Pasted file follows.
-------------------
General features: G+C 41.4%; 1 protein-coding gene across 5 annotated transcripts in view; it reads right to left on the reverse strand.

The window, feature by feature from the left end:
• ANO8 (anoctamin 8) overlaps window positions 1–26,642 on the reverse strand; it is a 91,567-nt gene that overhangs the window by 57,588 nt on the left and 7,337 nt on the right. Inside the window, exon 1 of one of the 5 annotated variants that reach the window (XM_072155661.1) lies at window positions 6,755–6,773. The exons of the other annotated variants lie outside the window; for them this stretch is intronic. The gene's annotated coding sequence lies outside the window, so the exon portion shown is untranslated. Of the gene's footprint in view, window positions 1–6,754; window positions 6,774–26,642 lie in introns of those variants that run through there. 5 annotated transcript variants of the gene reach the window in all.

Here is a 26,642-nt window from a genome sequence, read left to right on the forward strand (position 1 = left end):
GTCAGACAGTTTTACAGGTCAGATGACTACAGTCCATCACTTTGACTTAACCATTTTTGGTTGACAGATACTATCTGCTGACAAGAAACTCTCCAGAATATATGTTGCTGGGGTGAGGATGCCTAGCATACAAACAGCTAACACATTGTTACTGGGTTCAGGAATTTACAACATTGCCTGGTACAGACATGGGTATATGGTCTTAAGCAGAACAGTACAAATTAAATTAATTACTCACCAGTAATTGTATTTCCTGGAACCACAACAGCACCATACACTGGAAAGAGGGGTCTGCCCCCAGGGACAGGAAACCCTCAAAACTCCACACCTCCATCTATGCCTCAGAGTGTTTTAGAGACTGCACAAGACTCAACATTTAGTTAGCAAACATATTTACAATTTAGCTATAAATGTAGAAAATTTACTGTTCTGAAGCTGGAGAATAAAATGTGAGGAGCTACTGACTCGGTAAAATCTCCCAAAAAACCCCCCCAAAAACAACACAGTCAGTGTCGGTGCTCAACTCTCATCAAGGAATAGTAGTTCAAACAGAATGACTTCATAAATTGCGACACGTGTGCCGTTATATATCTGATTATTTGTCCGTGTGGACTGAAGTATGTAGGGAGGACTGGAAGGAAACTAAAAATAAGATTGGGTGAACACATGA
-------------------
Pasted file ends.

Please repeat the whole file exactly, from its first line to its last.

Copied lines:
General features: G+C 41.4%; 1 protein-coding gene across 5 annotated transcripts in view; it reads right to left on the reverse strand.

The window, feature by feature from the left end:
• ANO8 (anoctamin 8) overlaps window positions 1–26,642 on the reverse strand; it is a 91,567-nt gene that overhangs the window by 57,588 nt on the left and 7,337 nt on the right. Inside the window, exon 1 of one of the 5 annotated variants that reach the window (XM_072155661.1) lies at window positions 6,755–6,773. The exons of the other annotated variants lie outside the window; for them this stretch is intronic. The gene's annotated coding sequence lies outside the window, so the exon portion shown is untranslated. Of the gene's footprint in view, window positions 1–6,754; window positions 6,774–26,642 lie in introns of those variants that run through there. 5 annotated transcript variants of the gene reach the window in all.

Here is a 26,642-nt window from a genome sequence, read left to right on the forward strand (position 1 = left end):
GTCAGACAGTTTTACAGGTCAGATGACTACAGTCCATCACTTTGACTTAACCATTTTTGGTTGACAGATACTATCTGCTGACAAGAAACTCTCCAGAATATATGTTGCTGGGGTGAGGATGCCTAGCATACAAACAGCTAACACATTGTTACTGGGTTCAGGAATTTACAACATTGCCTGGTACAGACATGGGTATATGGTCTTAAGCAGAACAGTACAAATTAAATTAATTACTCACCAGTAATTGTATTTCCTGGAACCACAACAGCACCATACACTGGAAAGAGGGGTCTGCCCCCAGGGACAGGAAACCCTCAAAACTCCACACCTCCATCTATGCCTCAGAGTGTTTTAGAGACTGCACAAGACTCAACATTTAGTTAGCAAACATATTTACAATTTAGCTATAAATGTAGAAAATTTACTGTTCTGAAGCTGGAGAATAAAATGTGAGGAGCTACTGACTCGGTAAAATCTCCCAAAAAACCCCCCCAAAAACAACACAGTCAGTGTCGGTGCTCAACTCTCATCAAGGAATAGTAGTTCAAACAGAATGACTTCATAAATTGCGACACGTGTGCCGTTATATATCTGATTATTTGTCCGTGTGGACTGAAGTATGTAGGGAGGACTGGAAGGAAACTAAAAATAAGATTGGGTGAACACATGA